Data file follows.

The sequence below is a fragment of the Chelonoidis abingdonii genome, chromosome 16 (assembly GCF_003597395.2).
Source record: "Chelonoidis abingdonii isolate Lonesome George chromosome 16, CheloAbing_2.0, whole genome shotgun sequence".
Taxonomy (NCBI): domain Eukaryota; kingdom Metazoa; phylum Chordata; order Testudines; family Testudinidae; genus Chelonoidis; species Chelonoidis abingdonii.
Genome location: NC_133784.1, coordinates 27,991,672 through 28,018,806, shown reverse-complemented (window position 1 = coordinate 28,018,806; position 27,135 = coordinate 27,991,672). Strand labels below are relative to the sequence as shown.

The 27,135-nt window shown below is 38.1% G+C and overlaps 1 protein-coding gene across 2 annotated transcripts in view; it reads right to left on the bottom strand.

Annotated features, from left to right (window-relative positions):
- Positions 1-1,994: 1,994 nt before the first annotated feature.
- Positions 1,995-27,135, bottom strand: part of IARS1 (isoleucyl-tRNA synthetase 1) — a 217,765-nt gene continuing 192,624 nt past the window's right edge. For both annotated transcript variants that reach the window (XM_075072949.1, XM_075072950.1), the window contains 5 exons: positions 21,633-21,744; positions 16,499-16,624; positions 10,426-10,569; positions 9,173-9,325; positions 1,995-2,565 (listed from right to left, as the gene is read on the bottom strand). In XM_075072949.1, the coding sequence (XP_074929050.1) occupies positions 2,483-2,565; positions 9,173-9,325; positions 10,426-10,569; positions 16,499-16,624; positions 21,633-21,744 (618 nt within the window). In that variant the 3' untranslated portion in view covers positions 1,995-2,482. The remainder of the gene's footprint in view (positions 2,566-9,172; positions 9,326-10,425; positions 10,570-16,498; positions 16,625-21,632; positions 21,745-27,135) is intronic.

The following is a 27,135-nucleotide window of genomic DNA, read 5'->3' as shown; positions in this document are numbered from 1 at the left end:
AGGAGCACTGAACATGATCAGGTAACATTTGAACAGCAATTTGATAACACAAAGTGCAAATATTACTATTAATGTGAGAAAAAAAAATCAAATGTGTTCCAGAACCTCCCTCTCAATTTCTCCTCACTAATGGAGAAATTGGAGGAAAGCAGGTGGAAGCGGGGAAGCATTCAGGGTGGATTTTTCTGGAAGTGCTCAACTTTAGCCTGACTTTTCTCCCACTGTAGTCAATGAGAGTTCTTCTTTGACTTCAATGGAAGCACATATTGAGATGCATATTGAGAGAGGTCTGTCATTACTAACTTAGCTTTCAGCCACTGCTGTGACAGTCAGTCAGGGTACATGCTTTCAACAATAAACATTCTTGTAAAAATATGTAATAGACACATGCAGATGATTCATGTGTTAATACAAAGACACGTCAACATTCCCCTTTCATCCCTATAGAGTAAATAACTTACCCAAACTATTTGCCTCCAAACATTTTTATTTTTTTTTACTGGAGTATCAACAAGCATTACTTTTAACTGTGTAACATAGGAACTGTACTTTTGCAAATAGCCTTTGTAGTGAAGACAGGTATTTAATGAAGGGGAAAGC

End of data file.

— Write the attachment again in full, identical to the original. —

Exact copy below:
The sequence below is a fragment of the Chelonoidis abingdonii genome, chromosome 16 (assembly GCF_003597395.2).
Source record: "Chelonoidis abingdonii isolate Lonesome George chromosome 16, CheloAbing_2.0, whole genome shotgun sequence".
Taxonomy (NCBI): domain Eukaryota; kingdom Metazoa; phylum Chordata; order Testudines; family Testudinidae; genus Chelonoidis; species Chelonoidis abingdonii.
Genome location: NC_133784.1, coordinates 27,991,672 through 28,018,806, shown reverse-complemented (window position 1 = coordinate 28,018,806; position 27,135 = coordinate 27,991,672). Strand labels below are relative to the sequence as shown.

The 27,135-nt window shown below is 38.1% G+C and overlaps 1 protein-coding gene across 2 annotated transcripts in view; it reads right to left on the bottom strand.

Annotated features, from left to right (window-relative positions):
- Positions 1-1,994: 1,994 nt before the first annotated feature.
- Positions 1,995-27,135, bottom strand: part of IARS1 (isoleucyl-tRNA synthetase 1) — a 217,765-nt gene continuing 192,624 nt past the window's right edge. For both annotated transcript variants that reach the window (XM_075072949.1, XM_075072950.1), the window contains 5 exons: positions 21,633-21,744; positions 16,499-16,624; positions 10,426-10,569; positions 9,173-9,325; positions 1,995-2,565 (listed from right to left, as the gene is read on the bottom strand). In XM_075072949.1, the coding sequence (XP_074929050.1) occupies positions 2,483-2,565; positions 9,173-9,325; positions 10,426-10,569; positions 16,499-16,624; positions 21,633-21,744 (618 nt within the window). In that variant the 3' untranslated portion in view covers positions 1,995-2,482. The remainder of the gene's footprint in view (positions 2,566-9,172; positions 9,326-10,425; positions 10,570-16,498; positions 16,625-21,632; positions 21,745-27,135) is intronic.

The following is a 27,135-nucleotide window of genomic DNA, read 5'->3' as shown; positions in this document are numbered from 1 at the left end:
AGGAGCACTGAACATGATCAGGTAACATTTGAACAGCAATTTGATAACACAAAGTGCAAATATTACTATTAATGTGAGAAAAAAAAATCAAATGTGTTCCAGAACCTCCCTCTCAATTTCTCCTCACTAATGGAGAAATTGGAGGAAAGCAGGTGGAAGCGGGGAAGCATTCAGGGTGGATTTTTCTGGAAGTGCTCAACTTTAGCCTGACTTTTCTCCCACTGTAGTCAATGAGAGTTCTTCTTTGACTTCAATGGAAGCACATATTGAGATGCATATTGAGAGAGGTCTGTCATTACTAACTTAGCTTTCAGCCACTGCTGTGACAGTCAGTCAGGGTACATGCTTTCAACAATAAACATTCTTGTAAAAATATGTAATAGACACATGCAGATGATTCATGTGTTAATACAAAGACACGTCAACATTCCCCTTTCATCCCTATAGAGTAAATAACTTACCCAAACTATTTGCCTCCAAACATTTTTATTTTTTTTTACTGGAGTATCAACAAGCATTACTTTTAACTGTGTAACATAGGAACTGTACTTTTGCAAATAGCCTTTGTAGTGAAGACAGGTATTTAATGAAGGGGAAAGC